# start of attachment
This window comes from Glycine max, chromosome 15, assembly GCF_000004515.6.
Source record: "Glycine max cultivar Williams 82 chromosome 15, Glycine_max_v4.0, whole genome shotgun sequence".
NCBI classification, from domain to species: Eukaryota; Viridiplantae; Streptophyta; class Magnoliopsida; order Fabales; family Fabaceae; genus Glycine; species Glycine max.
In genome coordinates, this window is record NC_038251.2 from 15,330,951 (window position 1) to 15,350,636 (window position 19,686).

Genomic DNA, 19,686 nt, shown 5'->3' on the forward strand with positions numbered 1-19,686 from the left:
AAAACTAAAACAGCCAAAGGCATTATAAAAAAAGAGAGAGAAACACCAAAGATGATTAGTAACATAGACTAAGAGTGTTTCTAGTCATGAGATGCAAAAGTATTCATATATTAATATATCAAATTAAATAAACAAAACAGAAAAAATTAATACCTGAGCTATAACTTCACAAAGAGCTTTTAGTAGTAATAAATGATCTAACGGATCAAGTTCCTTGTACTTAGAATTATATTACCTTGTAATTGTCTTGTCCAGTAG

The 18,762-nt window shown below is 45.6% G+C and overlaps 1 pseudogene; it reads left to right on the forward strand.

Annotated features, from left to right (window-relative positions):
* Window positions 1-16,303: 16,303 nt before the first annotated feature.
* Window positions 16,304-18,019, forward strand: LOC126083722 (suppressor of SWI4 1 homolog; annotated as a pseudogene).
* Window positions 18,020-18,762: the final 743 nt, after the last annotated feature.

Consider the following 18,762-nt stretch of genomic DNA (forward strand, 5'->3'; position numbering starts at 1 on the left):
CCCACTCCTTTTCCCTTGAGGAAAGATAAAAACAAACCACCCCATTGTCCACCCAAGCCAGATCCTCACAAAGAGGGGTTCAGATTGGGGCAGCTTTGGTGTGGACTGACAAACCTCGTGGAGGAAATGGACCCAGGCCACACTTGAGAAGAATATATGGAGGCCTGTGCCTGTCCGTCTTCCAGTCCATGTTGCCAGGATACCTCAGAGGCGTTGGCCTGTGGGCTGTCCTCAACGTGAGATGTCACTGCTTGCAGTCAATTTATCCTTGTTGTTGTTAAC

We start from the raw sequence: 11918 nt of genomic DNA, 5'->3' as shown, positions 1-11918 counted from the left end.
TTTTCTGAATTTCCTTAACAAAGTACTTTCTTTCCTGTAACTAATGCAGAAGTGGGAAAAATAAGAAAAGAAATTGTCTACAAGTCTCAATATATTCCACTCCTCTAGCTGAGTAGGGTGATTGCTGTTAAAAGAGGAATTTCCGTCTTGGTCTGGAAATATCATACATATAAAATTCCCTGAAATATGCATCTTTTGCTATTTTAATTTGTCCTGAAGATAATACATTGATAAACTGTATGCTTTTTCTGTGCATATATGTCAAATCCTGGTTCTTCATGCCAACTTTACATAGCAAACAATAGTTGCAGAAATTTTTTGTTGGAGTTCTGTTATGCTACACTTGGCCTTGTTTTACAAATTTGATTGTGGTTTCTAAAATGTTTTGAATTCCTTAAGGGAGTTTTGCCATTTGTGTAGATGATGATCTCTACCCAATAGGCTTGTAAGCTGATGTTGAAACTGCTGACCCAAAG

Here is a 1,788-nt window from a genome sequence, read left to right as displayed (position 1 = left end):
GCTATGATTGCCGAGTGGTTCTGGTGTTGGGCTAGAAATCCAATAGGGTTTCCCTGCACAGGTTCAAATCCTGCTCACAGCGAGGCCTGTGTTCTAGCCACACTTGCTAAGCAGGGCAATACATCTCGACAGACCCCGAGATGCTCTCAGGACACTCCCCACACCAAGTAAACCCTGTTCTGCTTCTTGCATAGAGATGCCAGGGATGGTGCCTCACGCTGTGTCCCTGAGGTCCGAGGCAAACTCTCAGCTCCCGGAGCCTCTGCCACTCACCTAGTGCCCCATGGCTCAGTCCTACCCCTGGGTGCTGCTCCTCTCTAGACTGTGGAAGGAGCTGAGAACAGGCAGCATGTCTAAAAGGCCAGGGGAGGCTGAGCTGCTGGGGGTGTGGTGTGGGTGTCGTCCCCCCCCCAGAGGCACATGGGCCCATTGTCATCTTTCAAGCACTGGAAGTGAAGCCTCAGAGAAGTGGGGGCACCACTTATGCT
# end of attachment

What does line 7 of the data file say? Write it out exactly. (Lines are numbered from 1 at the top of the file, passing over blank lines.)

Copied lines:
The 18,762-nt window shown below is 45.6% G+C and overlaps 1 pseudogene; it reads left to right on the forward strand.